“A long trail that goes through a grassland and a unique bog before ending in Maquam Bay.”
— Katie Leuenberger
Birding · Fall Colors · Lake · Wildflowers · Wildlife
The trail is closed during deer rifle season: 2nd Saturday to the 4th Sunday in November.
The trail is very well groomed and only has a few holes that are easy to see.
The trail cuts across the field to an abandoned railroad bed. In this area, grassland birds can be seen, many of which are outlined in the Flora and Fauna section below. As you reach the far end of the field, listen for Alder and Willow Flycatchers. The trail takes a short jog to the left, then rejoins the railroad bed. From this point on, you’ll pass through Maquam Bog—home to rare and unique plant species such as rhodera, pitch pine and the state threatened Virginia chain fern. Many warblers and the occasional Ruffed Grouse can be seen here.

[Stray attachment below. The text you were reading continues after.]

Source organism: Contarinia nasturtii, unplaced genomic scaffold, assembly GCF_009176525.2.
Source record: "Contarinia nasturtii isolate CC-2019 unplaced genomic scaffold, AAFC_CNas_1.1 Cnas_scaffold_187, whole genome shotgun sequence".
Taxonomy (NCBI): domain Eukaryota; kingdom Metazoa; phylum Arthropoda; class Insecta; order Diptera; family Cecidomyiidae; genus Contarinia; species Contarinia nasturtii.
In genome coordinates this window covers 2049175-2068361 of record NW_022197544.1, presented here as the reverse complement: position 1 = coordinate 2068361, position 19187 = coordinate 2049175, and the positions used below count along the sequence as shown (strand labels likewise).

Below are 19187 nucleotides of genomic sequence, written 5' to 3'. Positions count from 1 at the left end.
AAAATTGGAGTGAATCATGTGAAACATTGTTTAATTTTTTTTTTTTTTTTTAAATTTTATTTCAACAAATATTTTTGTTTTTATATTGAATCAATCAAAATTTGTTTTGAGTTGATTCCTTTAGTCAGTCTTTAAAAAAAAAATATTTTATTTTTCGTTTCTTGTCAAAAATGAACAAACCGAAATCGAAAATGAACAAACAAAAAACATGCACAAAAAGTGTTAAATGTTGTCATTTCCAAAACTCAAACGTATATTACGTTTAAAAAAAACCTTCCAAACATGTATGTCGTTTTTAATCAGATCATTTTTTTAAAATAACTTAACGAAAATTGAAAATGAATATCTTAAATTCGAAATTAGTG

The trail eventually ends up at Maquam Bay, and the railroad bed becomes less obvious. If you go past the refuge boundary signs, be very careful that you know how to find the railroad trail again, since it can be very hard to see. Retrace your steps back to the parking lot.
Flora & Fauna
Bobolinks, Savannah Sparrows, Eastern Meadowlarks, Tree Swallows, Yellow Warblers, Common Yellowthroats, Northern Harrier, Alder Flycatchers, Willow Flycatchers, and Ruffed Grouse. Rhodera, pitch pine and the state threatened Virginia chain fern all call this area home.
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Need to Know
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